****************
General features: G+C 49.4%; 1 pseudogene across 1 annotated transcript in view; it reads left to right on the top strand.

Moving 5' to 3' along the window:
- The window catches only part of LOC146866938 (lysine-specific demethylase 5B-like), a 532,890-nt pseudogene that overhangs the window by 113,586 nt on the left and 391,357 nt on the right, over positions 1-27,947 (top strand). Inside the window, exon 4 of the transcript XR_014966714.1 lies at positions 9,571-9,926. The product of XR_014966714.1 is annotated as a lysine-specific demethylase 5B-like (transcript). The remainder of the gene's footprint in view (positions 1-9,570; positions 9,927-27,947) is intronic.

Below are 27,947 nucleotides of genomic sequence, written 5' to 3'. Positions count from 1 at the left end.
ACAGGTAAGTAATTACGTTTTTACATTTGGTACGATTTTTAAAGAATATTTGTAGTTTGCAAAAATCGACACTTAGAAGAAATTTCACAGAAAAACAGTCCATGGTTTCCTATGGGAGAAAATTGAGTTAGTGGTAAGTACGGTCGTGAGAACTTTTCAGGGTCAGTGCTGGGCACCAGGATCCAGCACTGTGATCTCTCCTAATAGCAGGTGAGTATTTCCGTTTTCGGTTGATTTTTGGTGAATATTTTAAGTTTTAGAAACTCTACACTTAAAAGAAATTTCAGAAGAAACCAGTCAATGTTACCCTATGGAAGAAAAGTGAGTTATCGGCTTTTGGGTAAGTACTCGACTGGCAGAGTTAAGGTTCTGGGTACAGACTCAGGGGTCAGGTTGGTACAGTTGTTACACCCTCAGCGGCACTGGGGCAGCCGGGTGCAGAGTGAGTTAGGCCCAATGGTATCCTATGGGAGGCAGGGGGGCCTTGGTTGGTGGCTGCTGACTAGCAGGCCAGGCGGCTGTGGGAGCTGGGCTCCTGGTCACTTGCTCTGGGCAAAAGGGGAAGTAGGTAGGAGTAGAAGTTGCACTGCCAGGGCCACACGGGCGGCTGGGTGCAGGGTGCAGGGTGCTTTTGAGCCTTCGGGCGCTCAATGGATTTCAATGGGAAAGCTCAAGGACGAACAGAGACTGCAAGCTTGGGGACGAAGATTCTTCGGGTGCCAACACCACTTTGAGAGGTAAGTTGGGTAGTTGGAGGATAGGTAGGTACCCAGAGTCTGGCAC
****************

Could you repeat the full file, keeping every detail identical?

General features: G+C 49.4%; 1 pseudogene across 1 annotated transcript in view; it reads left to right on the top strand.

Moving 5' to 3' along the window:
- The window catches only part of LOC146866938 (lysine-specific demethylase 5B-like), a 532,890-nt pseudogene that overhangs the window by 113,586 nt on the left and 391,357 nt on the right, over positions 1-27,947 (top strand). Inside the window, exon 4 of the transcript XR_014966714.1 lies at positions 9,571-9,926. The product of XR_014966714.1 is annotated as a lysine-specific demethylase 5B-like (transcript). The remainder of the gene's footprint in view (positions 1-9,570; positions 9,927-27,947) is intronic.

Below are 27,947 nucleotides of genomic sequence, written 5' to 3'. Positions count from 1 at the left end.
ACAGGTAAGTAATTACGTTTTTACATTTGGTACGATTTTTAAAGAATATTTGTAGTTTGCAAAAATCGACACTTAGAAGAAATTTCACAGAAAAACAGTCCATGGTTTCCTATGGGAGAAAATTGAGTTAGTGGTAAGTACGGTCGTGAGAACTTTTCAGGGTCAGTGCTGGGCACCAGGATCCAGCACTGTGATCTCTCCTAATAGCAGGTGAGTATTTCCGTTTTCGGTTGATTTTTGGTGAATATTTTAAGTTTTAGAAACTCTACACTTAAAAGAAATTTCAGAAGAAACCAGTCAATGTTACCCTATGGAAGAAAAGTGAGTTATCGGCTTTTGGGTAAGTACTCGACTGGCAGAGTTAAGGTTCTGGGTACAGACTCAGGGGTCAGGTTGGTACAGTTGTTACACCCTCAGCGGCACTGGGGCAGCCGGGTGCAGAGTGAGTTAGGCCCAATGGTATCCTATGGGAGGCAGGGGGGCCTTGGTTGGTGGCTGCTGACTAGCAGGCCAGGCGGCTGTGGGAGCTGGGCTCCTGGTCACTTGCTCTGGGCAAAAGGGGAAGTAGGTAGGAGTAGAAGTTGCACTGCCAGGGCCACACGGGCGGCTGGGTGCAGGGTGCAGGGTGCTTTTGAGCCTTCGGGCGCTCAATGGATTTCAATGGGAAAGCTCAAGGACGAACAGAGACTGCAAGCTTGGGGACGAAGATTCTTCGGGTGCCAACACCACTTTGAGAGGTAAGTTGGGTAGTTGGAGGATAGGTAGGTACCCAGAGTCTGGCAC